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Exclusive: RSCs to dramatically reduce 'shadow' school inspections

Sir David Carter acknowledges overlap between Ofsted and RSCs has increased workload for schools

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Sir David Carter acknowledges overlap between Ofsted and RSCs has increased workload for schools

Regional schools commissioners (RSCs) will dramatically scale back visits to schools that critics have branded a “shadow inspection regime”.

The move follows years of MPs and school leaders raising concerns that visits from education advisers on behalf of RSCs were increasing pressure and workload for schools.

Sir David Carter, who as national schools commissioner leads the team of eight RSCs, last night acknowledged that the visits had duplicated the work of Ofsted.

Speaking at an Institute of Education debate, he said: “In the past, there have undoubtedly been occasions when education advisers, who are contracted as consultants to the DfE to enable the RSCs to triangulate the data they have been told about where a trust is, sometimes visited in close proximity to an inspection.

“My plan going forward is that we will now bring that to an end, because the education advisers that work for the regional schools commissioners must be doing their work at the trust level.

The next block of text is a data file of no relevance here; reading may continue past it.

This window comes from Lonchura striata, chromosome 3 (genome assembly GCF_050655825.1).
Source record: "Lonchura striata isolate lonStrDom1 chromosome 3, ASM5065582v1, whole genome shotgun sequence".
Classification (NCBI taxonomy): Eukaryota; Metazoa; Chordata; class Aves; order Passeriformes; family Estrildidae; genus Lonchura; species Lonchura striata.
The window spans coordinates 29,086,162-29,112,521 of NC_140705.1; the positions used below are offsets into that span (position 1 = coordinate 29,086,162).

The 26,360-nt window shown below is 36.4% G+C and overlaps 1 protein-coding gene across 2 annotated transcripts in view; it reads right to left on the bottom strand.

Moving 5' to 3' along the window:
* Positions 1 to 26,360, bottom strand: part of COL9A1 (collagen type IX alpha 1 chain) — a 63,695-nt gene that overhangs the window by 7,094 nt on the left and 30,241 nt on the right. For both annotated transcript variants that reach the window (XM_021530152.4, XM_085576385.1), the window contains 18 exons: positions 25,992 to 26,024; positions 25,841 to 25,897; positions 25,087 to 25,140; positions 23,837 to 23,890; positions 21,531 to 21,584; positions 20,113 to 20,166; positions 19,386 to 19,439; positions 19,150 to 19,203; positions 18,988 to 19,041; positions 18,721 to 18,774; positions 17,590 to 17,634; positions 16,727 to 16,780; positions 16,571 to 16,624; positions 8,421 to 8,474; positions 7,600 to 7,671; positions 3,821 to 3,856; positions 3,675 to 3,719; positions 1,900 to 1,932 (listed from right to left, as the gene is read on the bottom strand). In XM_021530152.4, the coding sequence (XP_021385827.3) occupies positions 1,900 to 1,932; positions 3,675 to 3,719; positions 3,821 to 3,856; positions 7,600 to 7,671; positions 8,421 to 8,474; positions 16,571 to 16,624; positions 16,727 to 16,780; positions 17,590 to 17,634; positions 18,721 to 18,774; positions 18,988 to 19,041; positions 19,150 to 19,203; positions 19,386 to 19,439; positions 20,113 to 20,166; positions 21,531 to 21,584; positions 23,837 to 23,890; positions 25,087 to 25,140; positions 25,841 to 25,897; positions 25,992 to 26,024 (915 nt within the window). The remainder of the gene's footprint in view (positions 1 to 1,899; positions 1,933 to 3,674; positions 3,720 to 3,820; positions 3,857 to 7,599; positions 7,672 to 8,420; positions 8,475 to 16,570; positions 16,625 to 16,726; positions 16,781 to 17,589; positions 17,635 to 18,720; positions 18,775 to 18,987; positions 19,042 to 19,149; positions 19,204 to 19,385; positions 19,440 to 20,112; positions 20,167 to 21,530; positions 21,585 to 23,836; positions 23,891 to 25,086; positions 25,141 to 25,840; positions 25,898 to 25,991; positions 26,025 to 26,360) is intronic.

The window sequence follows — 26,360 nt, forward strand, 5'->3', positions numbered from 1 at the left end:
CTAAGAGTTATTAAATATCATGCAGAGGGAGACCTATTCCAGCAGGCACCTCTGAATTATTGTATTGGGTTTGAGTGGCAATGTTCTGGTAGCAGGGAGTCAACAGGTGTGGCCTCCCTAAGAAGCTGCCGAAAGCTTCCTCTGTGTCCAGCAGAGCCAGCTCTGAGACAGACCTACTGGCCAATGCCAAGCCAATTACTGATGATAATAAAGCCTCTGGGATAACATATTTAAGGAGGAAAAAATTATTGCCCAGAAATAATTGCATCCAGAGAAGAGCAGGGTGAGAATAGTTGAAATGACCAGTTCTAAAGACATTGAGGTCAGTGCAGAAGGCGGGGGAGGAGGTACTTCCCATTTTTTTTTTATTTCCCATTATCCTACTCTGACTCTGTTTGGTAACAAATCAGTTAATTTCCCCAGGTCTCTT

“There is no point in having two bodies both working at school level, because the downward pressure that places on the system is, I think, part of the workload challenge, so my view would be the multi-academy trusts work very closely with me, with the RSCs, with education advisers.”

Regional school commissioners' visits

Two years ago, the Commons Education Select Committee said it had “heard that the approach to school visits being taken by some RSCs was being interpreted as a ‘shadow inspection regime’”, noting “reports of an RSC referring to inspection-style observations in a letter to a school”.

And in 2017, the committee complained that its previous recommendation that the inspectorate and the national schools commissioner should “ensure that schools are clear about the distinction between Ofsted inspections and RSC visits” had not been acted on.

Sir David last night said that, in the future, RSCs would only trigger visits to school for two reasons: because a trust was doing something “amazing” that the RSC wanted to learn more about, or because the RSC did not believe what they had been told about a school.

He added: “I absolutely agree that if a school gets a Section 8 inspection today there is no point in the RSC visiting on Monday, because of the duplication. Amanda Spielman and I are both very aware of that. That is a challenge for both of our organisations to get right.”

'Weighing it like a pig'

Vic Goddard, principal of Passmores Academy in Harlow, Essex, told the panel he had had two visits from RSC education advisers, “one was wonderful, one wasn’t”.

He said the former was about helping improve the school, while the latter was “about weighing it like a pig”, which “just made it feel like we were under pressure and it wasn’t helpful”.

He added that he had heard “too many horror stories from colleagues who think they are having an education visit that is going to help but ends up feeling like they are under huge amounts of pressure with an unannounced Ofsted”.

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